February 26, 2014
Beautiful music doesn’t always come from beautiful places. In fact, much of the time, the opposite is true.
Powerful, even world-changing music tends to come from hard places, from the red-light districts of turn-of-the-century New Orleans, to the burned-out tower blocks of the South Bronx in the early ’80s.
Soweto is a famous neighborhood in Johannesburg, South Africa — formerly a segregated ghetto under the apartheid regime and a hotbed of resistance to it. It’s a crowded, sprawling, dangerous place, home to shocking poverty and shantytowns, as well as the family home of Nelson Mandela. Lately, it has seen an upswing of investment, and crime has dropped, but it still has a reputation as a hard place.
The Soweto Gospel Choir was born in the Soweto slums, and draws most of its singing talent and inspiration from there. Singing is simply part of the culture in Soweto, and it played an outsized, utterly unique role in toppling the apartheid government, as seen in the excellent documentary “Amandla: A Revolution in Four-Part Harmony.”
The Soweto Gospel Choir will be performing Feb. 27 at the Byham Theater. The choir is celebrating its 10th anniversary with tour, billed as “A Musical Celebration of its Rainbow Nation and the Life of Nelson Mandela.”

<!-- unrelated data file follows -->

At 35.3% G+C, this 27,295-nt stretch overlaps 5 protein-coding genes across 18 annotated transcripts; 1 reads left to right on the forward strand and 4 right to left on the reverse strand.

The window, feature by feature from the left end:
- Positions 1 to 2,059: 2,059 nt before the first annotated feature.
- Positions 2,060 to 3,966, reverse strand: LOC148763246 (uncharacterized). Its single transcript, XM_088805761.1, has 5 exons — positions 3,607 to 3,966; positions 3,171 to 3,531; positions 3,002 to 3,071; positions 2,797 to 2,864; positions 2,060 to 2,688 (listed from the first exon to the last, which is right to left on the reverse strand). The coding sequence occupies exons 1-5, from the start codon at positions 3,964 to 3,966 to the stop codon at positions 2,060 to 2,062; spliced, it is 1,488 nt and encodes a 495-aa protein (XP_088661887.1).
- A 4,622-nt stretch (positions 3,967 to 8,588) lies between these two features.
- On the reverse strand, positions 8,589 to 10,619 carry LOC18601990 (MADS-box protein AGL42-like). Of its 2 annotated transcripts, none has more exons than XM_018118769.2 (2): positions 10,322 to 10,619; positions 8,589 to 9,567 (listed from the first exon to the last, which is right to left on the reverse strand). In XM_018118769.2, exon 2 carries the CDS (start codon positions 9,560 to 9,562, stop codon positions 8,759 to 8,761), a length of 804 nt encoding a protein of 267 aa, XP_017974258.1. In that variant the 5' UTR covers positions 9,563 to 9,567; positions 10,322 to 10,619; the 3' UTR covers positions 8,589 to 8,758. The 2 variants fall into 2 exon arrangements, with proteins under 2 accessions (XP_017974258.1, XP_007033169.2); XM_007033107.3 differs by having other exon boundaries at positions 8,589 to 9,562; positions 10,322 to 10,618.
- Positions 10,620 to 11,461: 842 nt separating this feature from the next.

Choir director Shimmy Jiyane says South Africa’s exceptionally colorful, energetic, impassioned version of gospel music is simply part of the national character.
“Like everywhere in the world, we believe in one God, we praise one God,” Jiyane says. “That doesn’t change. In South Africa, what changes is the way we praise, the way we sing out. If you know where we come from as a nation, as a ‘Rainbow Nation,’ God gave people hope that one day we were going to be free. Anytime when things were happening in our country, when things were bad, we went and gathered as people. We prayed and we sang, and we worshipped God.”
Though it has collaborated with musical icons like U2, Robert Plant and Ladysmith Black Mambazo, the Soweto Gospel Choir also has had more than a glancing brush with several figures of world-historical importance.
“We had a very strong relationship with Nelson Mandela,” Jiyane says. “When we won our first Grammy award in 2007, we went and presented the Grammy award to him.”
Archbishop Desmond Tutu delivers the inspirational intro to the new album, “Divine Decade.”
“He’s our mentor,” Jiyane says. “He’s someone that we rely on, and work with.”
The Soweto Gospel Choir isn’t afraid to bridge the secular/spiritual divide that many gospel groups refuse to cross. Secular songs they’ve recorded include The Jackson 5’s “I’ll Be There” and Sara McLachlan’s “Angel.”
“When it comes to the choir, we do music that has a very strong message,” Jiyane says. “We do music that gives people hope.”